The Bogan Mondrian: #LoveOzYA Review

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The Bogan Mondrian by Steven Herrick 
Genre: Contemporary, #LoveOzYA
Publication: September 3rd 2018
Publisher: University of Queensland Press
Source: Review copy from UQP – Thank You
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Rating: ✵ ✵ ✵ ✵

‘There are worse things than school.’

Luke sleepwalks through his days wagging school, swimming at the reservoir and eating takeaway pizza.

That is until Charlotte shows up.

Rumour is she got expelled from her city school and her family moved to the Blue Mountains for a fresh start.

But when Luke’s invited to her house, he discovers there’s a lot more going on than meets the eye.


Woop woop! The Bogan Mondrian, another contemporary #LoveOZYA title from Steven Herrick. Whether he is writing a Prose or Verse Novel, he excels at both and is a brilliant storyteller. One of my favourites. SO, as you can imagine I was super excited when I heard he had a new release coming up, and I was over the moon when I got a copy for review from UQP.

I was heartbroken that I didn’t adore The Bogan Mondrian (prose novel) the way I adored The Simple Gift (verse novel) or Slice (prose novel), but I still really liked it and it is still a Herrick masterpiece.

Herrick’s stories always deal with heavy issues, but leave you with a feeling of hope. I think that’s why I didn’t love this one as much. It didn’t leave me as heart-warmed as all the others have. But within a story dealing with domestic violence, I guess that was always going to be the case. I wanted a more severe punishment for the perpetrator of the domestic violence (and animal murder). I felt he got off lightly. But that is the real world, and this is a contemporary novel. They don’t get locked up when they should. They continue to roam free.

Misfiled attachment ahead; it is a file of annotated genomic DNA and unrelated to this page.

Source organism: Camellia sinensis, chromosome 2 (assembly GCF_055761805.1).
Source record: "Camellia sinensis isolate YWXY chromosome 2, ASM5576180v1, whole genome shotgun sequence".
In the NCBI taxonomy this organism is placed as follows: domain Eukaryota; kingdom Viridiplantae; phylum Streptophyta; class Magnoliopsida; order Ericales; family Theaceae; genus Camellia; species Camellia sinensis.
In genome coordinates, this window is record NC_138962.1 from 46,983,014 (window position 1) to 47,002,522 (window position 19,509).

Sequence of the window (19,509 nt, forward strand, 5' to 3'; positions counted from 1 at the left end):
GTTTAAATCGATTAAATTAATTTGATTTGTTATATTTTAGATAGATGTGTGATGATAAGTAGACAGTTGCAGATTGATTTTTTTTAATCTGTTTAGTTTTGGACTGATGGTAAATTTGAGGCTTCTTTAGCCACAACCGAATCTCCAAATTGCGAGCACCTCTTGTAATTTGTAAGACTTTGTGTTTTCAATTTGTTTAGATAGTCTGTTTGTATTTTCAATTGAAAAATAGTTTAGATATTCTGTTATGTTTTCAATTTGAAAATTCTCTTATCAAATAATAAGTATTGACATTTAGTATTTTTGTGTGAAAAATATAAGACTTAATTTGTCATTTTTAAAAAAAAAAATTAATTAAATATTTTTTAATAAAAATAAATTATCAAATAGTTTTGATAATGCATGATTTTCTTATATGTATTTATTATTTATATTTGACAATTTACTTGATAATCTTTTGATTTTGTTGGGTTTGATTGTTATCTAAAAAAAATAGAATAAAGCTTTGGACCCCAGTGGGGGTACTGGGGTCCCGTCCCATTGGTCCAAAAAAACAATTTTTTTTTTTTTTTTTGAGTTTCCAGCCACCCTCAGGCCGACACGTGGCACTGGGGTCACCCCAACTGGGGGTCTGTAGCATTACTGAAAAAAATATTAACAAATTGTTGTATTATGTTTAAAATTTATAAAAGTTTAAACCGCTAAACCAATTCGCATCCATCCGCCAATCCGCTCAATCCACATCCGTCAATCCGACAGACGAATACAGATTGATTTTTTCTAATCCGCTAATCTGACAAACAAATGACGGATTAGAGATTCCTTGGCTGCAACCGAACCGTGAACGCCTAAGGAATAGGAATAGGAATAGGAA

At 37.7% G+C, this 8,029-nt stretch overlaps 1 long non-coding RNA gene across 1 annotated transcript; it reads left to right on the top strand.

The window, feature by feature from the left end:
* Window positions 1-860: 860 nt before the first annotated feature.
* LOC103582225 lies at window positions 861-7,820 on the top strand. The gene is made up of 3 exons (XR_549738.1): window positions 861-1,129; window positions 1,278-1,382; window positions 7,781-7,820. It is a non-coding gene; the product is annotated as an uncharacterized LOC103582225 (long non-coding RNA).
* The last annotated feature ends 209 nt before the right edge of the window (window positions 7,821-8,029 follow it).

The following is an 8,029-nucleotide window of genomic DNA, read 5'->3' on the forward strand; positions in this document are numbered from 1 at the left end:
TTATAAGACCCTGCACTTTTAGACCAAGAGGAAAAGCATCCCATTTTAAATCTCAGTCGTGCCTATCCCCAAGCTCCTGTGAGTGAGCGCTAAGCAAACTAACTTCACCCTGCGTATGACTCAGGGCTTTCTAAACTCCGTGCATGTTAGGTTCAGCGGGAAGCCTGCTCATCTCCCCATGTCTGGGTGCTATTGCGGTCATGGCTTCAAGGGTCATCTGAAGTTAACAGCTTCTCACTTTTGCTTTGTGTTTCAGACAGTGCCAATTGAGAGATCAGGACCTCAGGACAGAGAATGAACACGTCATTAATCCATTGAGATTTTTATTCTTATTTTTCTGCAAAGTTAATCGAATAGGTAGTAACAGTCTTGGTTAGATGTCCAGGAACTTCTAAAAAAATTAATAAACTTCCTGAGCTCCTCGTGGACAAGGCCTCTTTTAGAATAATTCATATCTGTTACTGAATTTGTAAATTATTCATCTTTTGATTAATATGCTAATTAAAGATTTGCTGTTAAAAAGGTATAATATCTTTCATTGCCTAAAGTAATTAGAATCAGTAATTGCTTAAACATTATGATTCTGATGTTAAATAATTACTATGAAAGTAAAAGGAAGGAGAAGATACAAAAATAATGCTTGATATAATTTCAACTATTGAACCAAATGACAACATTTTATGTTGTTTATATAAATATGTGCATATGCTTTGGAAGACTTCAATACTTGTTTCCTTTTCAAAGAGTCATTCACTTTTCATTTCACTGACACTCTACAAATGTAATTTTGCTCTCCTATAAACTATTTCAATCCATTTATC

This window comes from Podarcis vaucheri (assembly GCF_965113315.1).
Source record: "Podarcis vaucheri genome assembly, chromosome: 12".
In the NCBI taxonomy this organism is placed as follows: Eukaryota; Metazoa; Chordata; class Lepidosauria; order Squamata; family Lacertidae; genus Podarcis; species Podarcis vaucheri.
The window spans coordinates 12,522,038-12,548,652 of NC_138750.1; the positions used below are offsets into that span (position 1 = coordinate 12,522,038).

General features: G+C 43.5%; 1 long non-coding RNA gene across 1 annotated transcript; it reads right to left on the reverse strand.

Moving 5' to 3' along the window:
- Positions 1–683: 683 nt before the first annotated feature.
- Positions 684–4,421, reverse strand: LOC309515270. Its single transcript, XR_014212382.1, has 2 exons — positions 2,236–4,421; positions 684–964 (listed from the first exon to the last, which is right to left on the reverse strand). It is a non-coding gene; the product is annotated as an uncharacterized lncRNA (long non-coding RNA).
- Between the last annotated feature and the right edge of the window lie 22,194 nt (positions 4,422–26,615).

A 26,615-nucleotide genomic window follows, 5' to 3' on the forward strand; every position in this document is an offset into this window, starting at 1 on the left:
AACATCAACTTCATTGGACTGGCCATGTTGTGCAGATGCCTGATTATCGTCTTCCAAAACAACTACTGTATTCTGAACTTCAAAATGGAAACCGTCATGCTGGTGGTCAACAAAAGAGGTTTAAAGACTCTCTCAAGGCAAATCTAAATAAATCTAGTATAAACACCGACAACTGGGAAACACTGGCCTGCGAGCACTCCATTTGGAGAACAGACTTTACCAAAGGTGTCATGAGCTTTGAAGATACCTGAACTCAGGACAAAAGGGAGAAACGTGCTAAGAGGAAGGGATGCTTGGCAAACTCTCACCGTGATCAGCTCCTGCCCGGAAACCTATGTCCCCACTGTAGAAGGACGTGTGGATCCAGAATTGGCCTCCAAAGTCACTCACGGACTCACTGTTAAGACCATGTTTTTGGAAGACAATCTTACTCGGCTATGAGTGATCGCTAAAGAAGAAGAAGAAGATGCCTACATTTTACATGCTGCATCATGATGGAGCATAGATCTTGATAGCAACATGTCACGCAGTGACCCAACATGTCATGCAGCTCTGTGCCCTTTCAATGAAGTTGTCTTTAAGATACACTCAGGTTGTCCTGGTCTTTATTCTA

Herrick writes his male leads with such heart and compassion. He writes his teenage boys behaving the way I want my boys to behave once they hit their teens, loving and respectful. Yeah most of them muck up at school, so what, they are always loving and respectful to the women in their lives and their elders. The world needs more men like Steven Herrick. The world needs more books like The Bogan Mondrian shining a light on the way boys/men should behave. And the best part is, the kids wouldn’t even realise that Herrick’s characters are teaching them good morals and values because his stories are so compelling and entertaining.

The Bogan Mondrian deals with friendship, grief and domestic violence. It follows 17-year-old Luke as he grieves the loss of his father to cancer and struggles to figure out how to help a friend in need. Luke is a fantastic character and I warmed to him immediately.

Thank you, Steven Herrick, please keep writing more books. You make the world a little bit better place each time.

Trigger warnings. Domestic Violence, Animal Abuse.

 

Herrick’s Links: Twitter | Goodreads | Website | Blog | Facebook | UQP
Amazon AU | Amazon US | Bookdepository | Booktopia

Thanks for visiting The Adventures of SacaKat.
Until next time, enjoy your shelves :-).

Quotes Collection Part Six

I read Steven Herrick’s #LoveOzYA verse novel The Simple Gift in May last year (2017). It affected me way more than I expected it too. Below is one of the quotes I jotted down while reading it.

The Simple Gift is a story of friendship and second chances, of healing and new love. The characters Caitlin, Billy & Old Bill are three people from different walks of life brought together by circumstance, with the result being that they all end up making each other’s life better. It is a beautiful book and one I highly recommend.


The Simple Gift by Steven Herrick

I’m not proud.
I’m sixteen, and soon
to be homeless.